The Board is encouraging everyone to consider Route 30 and its potential impact, and to have their say during the consultation period.

Martin Lane, Director of the Cotswolds Conservation Board, said, “We’re keen to continue the dialogue with Highways England, and to encourage them to consider a number of further suggestions. We’d like to see more accessible and detailed plans and visuals so the public can fully understand the scale of the impact of the proposals; we’d like Highways England to accept that a 50 metre land bridge is inadequate given the scale of the scheme and how the proposed road carves through the landscape;  Highways England has previously dismissed tunnel solutions for different route options, but we’d like to see them considered for Option 30 given the scale of impact, size, depth and length of the cutting being proposed through the AONB; and we’d like information about where site compounds will be located.

We want to encourage everyone to have their say and contribute to the consultation – whether they are road users and commuters, those who use Crickley Hill for leisure, live nearby, or people engaged with conservation. The A417 improvements will affect everyone, for many decades to come, so it is crucial that the final solution is the right one for an internationally recognised landscape.”

ENDS

 Notes to editors:

  • Highways England’s A417 Missing Link information including the consultation events can be found at: https://highwaysengland.co.uk/projects/a417-missing-link/
  • Please contact Alana Hopkins at hopkins@cotswoldsaonb.org.uk / 01451 862 003 for further information or interview opportunities.
  • The Glover Landscapes Review can be viewed here: https://assets.publishing.service.gov.uk/government/uploads/system/uploads/attachment_data/file/833163/landscapes-review-final-report.pdf References to the Cotswolds as a candidate for a new National Park can be found in Chapter 4: More Special Places (pages 117 – 123)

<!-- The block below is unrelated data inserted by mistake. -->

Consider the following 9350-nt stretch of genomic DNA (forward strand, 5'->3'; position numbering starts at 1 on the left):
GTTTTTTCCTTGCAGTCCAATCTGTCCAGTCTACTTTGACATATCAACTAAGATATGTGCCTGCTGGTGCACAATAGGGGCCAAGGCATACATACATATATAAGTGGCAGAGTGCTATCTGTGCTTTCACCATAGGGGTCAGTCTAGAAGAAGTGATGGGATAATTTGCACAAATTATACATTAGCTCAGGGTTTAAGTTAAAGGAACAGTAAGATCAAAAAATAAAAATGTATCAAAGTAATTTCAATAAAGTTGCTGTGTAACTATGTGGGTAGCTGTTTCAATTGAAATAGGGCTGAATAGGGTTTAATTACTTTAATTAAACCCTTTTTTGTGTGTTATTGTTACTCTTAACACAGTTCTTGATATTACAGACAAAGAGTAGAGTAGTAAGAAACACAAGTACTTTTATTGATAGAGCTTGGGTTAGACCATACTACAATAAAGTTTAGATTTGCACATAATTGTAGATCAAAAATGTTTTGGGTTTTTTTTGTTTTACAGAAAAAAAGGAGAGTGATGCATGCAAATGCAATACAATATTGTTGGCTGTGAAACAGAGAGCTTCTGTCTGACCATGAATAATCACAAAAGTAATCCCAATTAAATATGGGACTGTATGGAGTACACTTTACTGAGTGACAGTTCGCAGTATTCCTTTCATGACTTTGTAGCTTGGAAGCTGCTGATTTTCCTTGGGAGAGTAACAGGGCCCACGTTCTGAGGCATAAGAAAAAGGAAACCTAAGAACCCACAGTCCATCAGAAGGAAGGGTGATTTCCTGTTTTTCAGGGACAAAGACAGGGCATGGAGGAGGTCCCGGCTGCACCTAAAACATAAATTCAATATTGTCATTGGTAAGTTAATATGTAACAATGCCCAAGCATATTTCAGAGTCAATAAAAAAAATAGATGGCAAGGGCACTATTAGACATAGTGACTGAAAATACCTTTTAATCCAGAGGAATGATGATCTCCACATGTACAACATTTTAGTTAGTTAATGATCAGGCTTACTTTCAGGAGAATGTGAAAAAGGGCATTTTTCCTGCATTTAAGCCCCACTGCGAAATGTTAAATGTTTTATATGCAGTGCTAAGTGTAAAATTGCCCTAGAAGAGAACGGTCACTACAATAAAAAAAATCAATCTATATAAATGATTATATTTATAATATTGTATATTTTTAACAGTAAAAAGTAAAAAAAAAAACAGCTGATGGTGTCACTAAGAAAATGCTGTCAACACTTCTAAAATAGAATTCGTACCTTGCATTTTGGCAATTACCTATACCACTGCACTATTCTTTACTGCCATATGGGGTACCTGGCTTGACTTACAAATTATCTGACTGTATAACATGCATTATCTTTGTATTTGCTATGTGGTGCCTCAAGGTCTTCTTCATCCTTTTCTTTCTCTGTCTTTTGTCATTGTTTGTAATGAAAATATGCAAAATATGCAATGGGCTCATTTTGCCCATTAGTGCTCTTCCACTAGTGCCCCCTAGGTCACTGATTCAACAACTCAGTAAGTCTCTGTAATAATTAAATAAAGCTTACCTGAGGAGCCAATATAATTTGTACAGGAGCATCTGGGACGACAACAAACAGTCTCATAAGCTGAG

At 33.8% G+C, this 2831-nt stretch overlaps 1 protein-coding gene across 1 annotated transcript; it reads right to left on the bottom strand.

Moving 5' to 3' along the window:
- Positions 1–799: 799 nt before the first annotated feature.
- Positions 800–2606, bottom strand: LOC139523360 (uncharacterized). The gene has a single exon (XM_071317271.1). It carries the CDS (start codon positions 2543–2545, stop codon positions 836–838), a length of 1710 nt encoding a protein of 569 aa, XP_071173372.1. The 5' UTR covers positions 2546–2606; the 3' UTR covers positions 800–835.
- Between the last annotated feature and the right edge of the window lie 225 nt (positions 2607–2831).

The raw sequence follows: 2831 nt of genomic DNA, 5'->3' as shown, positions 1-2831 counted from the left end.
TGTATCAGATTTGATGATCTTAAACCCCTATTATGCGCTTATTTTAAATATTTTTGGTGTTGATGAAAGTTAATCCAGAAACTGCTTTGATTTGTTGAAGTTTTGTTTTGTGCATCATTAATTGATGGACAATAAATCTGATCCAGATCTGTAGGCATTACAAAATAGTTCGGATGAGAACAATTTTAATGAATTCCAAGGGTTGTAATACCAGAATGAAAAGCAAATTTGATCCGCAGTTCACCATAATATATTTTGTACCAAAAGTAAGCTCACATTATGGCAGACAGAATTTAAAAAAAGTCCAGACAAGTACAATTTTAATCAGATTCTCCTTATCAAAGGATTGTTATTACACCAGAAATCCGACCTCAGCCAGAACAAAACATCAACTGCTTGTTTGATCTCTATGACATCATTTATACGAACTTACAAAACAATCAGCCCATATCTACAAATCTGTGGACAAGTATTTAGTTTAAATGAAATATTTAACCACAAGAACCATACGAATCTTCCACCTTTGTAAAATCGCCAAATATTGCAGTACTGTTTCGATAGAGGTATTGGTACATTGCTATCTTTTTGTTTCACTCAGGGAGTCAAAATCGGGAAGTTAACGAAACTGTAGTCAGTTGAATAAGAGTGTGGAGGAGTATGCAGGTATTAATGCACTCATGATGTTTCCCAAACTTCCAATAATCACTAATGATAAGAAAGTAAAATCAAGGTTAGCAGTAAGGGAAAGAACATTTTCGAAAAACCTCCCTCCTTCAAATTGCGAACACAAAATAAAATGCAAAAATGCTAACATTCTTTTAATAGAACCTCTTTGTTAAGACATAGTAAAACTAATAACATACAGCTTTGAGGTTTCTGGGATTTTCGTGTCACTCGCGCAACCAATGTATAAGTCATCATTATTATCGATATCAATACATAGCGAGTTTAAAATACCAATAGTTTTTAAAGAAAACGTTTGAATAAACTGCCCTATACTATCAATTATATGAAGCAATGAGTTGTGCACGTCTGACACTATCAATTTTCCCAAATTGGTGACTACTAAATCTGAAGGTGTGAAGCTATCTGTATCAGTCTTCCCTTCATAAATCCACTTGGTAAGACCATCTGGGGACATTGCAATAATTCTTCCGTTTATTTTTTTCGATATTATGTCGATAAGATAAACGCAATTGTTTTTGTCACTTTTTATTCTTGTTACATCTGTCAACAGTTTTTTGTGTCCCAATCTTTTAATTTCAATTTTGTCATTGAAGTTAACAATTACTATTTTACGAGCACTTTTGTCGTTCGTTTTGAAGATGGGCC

• The Cotswolds was designated an Area of Outstanding Natural Beauty (AONB) in 1966 in recognition of its rich, diverse and high quality landscape. www.cotswoldsaonb.org.uk
  • The Cotswolds AONB is looked after by the Cotswolds Conservation Board – an independent organisation established in 2004 which has 37 members – 15 nominated by local authorities, 8 by parish councils and 14 appointed by the Secretary of State.
  • The Cotswolds is the third largest protected landscape in England after the Lake District and Yorkshire Dales National Parks and represents 10% of the total AONB area in the UK. It covers 2,038 square kilometres (790 square miles), stretching from Warwickshire and Worcestershire in the north, through Gloucestershire and Oxfordshire, down to Bath and Wiltshire in the south.